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Blakiston got three successive gratuities, but on April 20, 1703,
Queen Anne forbade the Governor's receiving any further pres-
ents. 20 After Baltimore's restoration the Assembly in 1718 voted
John Hart £ 200 sterling for espousing the interest of the province
against the Catholics, and in 1769 they gave Robert Eden $800
currency as a mark of their esteem. 21

It will appear that, after 1691, the Governor's gross income
from all these sources, although it varied considerably, could
hardly have fallen much below £ 1500 sterling, and that it must
have risen at times to well above £ 2000. In his " Exact Estimate "
of 1767, Sharpe rated it at £ 1861. 22 This was not counting his
allowance for house rent.

In the early proprietary period each incumbent had had a house
of his own at St. Mary's. Lionel Copley, the first royal Governor,
lived there in a house provided by Lord Baltimore. 23 Then after
removal of the capital to Annapolis, under Francis Nicholson, the
Assembly began to vote him an annual allowance for rent. This
was to be just a temporary expedient till an executive mansion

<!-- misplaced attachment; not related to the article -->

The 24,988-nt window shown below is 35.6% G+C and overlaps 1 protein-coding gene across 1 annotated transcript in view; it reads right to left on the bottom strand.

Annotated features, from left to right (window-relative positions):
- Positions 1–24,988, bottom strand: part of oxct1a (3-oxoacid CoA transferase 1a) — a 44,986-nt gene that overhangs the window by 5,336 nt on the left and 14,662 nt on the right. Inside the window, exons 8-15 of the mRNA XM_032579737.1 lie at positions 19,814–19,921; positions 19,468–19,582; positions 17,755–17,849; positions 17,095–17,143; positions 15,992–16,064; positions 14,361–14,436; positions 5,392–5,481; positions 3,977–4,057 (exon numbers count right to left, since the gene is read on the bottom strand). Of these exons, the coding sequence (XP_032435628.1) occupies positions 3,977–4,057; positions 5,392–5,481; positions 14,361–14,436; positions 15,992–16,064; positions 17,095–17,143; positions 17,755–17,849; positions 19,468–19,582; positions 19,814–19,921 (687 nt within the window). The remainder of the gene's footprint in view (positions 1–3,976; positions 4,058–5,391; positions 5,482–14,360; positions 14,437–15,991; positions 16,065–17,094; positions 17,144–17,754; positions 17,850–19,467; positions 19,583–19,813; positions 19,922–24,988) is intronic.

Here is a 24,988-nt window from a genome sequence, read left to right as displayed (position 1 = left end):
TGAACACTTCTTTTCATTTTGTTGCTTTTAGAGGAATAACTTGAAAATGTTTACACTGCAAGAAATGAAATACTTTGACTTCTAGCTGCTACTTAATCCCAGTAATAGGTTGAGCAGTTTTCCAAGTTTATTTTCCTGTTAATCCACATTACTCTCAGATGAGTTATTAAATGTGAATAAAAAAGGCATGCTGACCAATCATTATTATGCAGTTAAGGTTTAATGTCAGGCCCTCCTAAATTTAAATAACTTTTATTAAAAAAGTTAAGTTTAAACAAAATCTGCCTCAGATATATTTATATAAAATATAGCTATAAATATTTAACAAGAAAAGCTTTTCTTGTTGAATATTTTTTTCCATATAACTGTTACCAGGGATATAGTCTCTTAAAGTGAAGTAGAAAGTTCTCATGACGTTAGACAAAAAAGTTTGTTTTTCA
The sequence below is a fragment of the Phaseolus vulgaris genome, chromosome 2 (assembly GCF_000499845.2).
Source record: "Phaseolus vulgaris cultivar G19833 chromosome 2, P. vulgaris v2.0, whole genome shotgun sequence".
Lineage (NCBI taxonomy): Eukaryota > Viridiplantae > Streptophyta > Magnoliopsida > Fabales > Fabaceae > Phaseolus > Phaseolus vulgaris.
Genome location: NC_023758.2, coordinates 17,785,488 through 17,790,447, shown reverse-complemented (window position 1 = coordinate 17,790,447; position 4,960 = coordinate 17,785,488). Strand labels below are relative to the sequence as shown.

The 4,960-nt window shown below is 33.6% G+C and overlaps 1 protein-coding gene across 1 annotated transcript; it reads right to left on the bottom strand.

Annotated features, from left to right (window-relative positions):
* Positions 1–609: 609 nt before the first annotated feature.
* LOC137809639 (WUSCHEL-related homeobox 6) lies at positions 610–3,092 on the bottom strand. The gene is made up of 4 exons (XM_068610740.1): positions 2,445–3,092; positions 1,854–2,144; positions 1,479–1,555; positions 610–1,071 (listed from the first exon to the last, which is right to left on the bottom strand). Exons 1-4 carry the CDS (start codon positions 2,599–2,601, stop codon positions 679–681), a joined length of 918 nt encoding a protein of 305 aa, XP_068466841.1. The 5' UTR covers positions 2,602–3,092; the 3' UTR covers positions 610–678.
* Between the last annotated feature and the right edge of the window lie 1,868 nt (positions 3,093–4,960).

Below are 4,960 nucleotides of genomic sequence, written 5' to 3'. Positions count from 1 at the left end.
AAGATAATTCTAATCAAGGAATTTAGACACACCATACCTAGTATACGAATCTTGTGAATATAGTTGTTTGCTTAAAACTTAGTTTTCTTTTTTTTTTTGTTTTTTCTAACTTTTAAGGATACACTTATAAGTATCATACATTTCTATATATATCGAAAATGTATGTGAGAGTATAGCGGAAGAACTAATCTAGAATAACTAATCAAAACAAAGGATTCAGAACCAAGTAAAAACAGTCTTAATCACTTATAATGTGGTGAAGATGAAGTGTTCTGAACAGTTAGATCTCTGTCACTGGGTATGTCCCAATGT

could be erected, but the parsimonious delegates refused to vote
money for such a structure until the Paper Currency Act of April,
1733. Building a palace then became a means of getting this
paper into circulation.

Unfortunately Governor Thomas Bladen, who had failed to
get on with the Assembly anyway, now undertook to erect too
large a house. In 1744, after laying out the whole sum of £ 4000
currency, he had to apply for half as much again, merely to
complete the fabric. This the Lower House refused. While the
Governor and delegates quarreled, the unfinished palace, now
called " Bladen's Folly, " sank into a long decay. 24

20 Ibid., XXII, 352; XXIV, 29. 229, 291, 329; XXIX, 357; Calendar of State
Papers, Colonial, 1702-03, loc. cit.

21 Archives, XXXIII, 274; LXII, 124.

22 See note 16 above. The French and Indian War caused "a prodigious
Decrease" in Gov. Sharpe's revenues. He estimated his entire income as chief
executive in 1756 at £ 1400 sterling and in 1761 at £ 1200. In 1757 he com-
plained that he was unable to save much over £ 300 a year. (Horatio Sharpe to
William Sharpe, May 2, 1756; Sharpe to Board of Trade, Dec. 21, 1761; Sharpe
to Lord Baltimore, June 30, 1757; Ibid., VI, 400; XXXII, 27; IX, 35),

23 The mansion Copley occupied had been built by Thomas Cornwalleys and
was called "St. Peter's, " otherwise "the Great House" or "the Governor's
Castle. " Cf. Ibid., XX, 120; VIII, 382; H. C. Forman, Jamestown and St. Mary's,
Buried Cities of Romance
(Baltimore, 1938), 233-36.

24 For a history of this controversy see Mereness, op. cit., 349-53. A description
of the house in its unfinished state may be found in Andrew Burnaby, Travels


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